March 15, 2018
Could the power of x-rays reveal ancient Greek knowledge hidden inside an inconspicuous book?
by Nikki Griffiths
Ever heard of Claudius Galenus? He was quite a guy. Born in 131 CE, he was a Greek physician, philosopher, and writer who lived in the Roman Empire. His works and theories dominated European medicine for nearly fifteen hundred years.
He studied at the famous medical school in Alexandria, and became the surgeon to a school of gladiators. Neat. He then made his way to Rome to seek his fortune, and seek his fortune he did.
He was all about anatomy, physiology, and observation, and specialised in dissection, keeping careful records of his findings. He made important medical advances, including his demonstration that the arteries carry blood, not air, as had been taught for four hundred years. (Don’t you just hate it when you accidentally cut yourself and all that air comes rushing out? Death by deflation.)
He was also quite the prolific writer. He may have written as many as five hundred treaties, employing twenty scribes to record his words. Less than a third of his works still exist today. He was also really humble, as demonstrated by his treatise entitled That the Best Physician Is Also a Philosopher. But hey, when you go on to become physician to the emperor and influence medical thinking for all time to come, I think you can get away with it.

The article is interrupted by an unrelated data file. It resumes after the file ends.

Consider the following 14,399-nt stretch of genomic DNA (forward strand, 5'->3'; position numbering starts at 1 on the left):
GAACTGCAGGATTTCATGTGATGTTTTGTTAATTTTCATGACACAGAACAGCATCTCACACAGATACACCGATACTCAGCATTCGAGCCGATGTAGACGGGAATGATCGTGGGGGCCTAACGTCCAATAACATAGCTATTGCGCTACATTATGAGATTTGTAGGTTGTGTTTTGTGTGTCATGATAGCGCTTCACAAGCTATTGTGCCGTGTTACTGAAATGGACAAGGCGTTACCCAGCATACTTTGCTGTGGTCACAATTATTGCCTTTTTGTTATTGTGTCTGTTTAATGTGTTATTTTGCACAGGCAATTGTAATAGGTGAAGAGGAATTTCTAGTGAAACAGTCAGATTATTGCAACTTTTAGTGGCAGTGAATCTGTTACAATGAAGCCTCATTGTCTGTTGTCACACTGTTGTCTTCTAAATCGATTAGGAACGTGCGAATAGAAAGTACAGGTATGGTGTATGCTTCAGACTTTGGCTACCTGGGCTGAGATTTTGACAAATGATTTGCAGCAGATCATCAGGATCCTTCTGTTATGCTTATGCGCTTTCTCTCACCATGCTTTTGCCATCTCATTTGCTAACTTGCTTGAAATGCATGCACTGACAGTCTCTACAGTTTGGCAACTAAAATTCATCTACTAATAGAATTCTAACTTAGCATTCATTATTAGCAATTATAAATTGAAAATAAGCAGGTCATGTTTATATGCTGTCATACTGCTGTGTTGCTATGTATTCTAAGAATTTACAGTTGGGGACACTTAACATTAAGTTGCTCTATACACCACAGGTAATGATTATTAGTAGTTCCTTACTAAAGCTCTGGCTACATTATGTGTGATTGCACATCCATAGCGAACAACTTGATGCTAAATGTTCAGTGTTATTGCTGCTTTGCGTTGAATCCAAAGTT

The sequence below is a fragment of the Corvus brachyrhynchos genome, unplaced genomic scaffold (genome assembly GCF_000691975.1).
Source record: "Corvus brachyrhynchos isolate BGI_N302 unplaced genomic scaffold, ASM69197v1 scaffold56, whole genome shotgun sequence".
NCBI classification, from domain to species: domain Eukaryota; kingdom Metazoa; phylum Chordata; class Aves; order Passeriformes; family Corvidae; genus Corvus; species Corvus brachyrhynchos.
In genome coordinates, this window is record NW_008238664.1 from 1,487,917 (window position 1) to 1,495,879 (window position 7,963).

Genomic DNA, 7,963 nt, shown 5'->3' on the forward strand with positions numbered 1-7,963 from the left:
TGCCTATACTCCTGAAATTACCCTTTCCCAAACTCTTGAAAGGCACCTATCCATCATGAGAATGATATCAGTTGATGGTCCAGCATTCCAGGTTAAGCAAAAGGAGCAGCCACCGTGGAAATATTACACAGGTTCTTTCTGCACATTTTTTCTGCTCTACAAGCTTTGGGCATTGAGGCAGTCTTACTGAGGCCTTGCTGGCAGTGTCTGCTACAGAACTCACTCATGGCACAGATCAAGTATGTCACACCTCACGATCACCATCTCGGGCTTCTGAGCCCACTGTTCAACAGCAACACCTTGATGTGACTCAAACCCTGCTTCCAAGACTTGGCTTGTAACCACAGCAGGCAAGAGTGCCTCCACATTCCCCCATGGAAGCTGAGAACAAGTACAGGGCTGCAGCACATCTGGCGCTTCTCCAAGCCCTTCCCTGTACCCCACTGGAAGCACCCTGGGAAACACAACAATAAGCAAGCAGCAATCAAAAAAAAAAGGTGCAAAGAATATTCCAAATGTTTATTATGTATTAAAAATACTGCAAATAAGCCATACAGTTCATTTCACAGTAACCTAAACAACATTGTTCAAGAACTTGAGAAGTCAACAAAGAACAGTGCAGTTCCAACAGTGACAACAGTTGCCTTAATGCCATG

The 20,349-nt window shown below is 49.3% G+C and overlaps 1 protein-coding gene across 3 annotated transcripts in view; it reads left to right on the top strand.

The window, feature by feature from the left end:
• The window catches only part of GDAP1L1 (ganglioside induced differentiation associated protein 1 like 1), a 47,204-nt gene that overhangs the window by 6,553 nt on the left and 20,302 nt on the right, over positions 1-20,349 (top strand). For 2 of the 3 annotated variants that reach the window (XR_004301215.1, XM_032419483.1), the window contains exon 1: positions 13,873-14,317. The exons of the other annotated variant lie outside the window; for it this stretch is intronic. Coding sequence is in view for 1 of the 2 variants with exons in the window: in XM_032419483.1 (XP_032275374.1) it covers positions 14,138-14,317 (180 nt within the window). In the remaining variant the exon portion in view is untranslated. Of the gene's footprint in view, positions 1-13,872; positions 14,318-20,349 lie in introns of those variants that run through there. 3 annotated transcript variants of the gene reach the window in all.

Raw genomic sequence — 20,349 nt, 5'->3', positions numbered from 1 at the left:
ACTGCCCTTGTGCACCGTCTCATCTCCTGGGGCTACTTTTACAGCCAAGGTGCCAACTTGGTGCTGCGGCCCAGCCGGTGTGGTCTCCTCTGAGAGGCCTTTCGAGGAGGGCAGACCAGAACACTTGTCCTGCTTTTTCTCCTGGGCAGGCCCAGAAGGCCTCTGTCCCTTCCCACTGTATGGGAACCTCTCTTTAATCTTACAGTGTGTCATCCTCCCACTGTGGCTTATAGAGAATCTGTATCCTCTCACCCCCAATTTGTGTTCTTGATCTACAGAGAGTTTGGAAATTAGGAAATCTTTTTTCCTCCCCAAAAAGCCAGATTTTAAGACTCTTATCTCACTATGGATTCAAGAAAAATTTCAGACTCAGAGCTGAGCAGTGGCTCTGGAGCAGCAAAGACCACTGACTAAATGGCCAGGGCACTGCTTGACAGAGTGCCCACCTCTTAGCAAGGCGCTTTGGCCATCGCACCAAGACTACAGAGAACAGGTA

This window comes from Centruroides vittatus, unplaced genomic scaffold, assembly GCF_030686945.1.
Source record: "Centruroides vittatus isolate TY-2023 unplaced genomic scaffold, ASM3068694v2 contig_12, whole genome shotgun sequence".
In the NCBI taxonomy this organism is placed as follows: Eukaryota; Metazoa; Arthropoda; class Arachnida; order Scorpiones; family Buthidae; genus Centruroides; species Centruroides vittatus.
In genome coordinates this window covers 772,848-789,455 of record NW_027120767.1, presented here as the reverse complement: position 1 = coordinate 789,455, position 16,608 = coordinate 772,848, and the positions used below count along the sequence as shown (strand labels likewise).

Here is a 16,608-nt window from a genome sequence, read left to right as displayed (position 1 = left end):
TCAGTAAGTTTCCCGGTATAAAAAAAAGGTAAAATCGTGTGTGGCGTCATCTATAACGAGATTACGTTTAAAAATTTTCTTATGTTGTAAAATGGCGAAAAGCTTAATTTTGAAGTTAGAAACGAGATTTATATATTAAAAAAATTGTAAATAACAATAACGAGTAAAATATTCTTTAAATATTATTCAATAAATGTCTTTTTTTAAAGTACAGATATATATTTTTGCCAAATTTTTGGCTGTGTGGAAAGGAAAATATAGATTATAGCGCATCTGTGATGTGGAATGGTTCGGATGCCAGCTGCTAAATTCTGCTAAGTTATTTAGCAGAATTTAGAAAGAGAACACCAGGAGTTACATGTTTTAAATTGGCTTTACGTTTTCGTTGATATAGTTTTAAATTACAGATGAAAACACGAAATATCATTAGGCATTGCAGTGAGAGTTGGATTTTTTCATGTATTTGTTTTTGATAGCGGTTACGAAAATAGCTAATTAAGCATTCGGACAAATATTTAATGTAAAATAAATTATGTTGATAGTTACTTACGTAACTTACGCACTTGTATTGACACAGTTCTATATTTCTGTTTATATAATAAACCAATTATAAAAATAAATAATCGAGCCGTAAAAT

Fast-forward to the modern day, and one of his works has been found in a most unusual place: inside a hymn book. Live Science’s Rafi Letzter write that, about a thousand years ago, someone scraped the ink off the pages of a copy, in Syiac, of some of Galen’s writing, writing over them with Christian psalms. The book survived, and was discovered in Germany in the early twentieth century, when it was traced back to St. Catherine’s Monastery on the Sinai Peninsula. Someone at that monastery would sure be in trouble… if they hadn’t been dead for over a thousand years.
The book now resides in California at the US Department of Energy’s SLAC National Accelerator Laboratory. Here, researchers are trying to reveal Galen’s original words by x-raying the hymn book, subjecting each of its twenty-six pages to ten hours of scanning. The thinking is that the sixth-century ink will react differently than the eleventh-century ink, and hey, presto, ancient knowledge recovered.
“So far, they have not been able to reveal all of the hidden text, which was thoroughly scrubbed off in some sections,” a spokesperson told Letzter.
Will its secrets be revealed? Stay tuned, folks. The results will be posted online once all the scanning is complete.
Nikki Griffiths is the managing director of Melville House UK.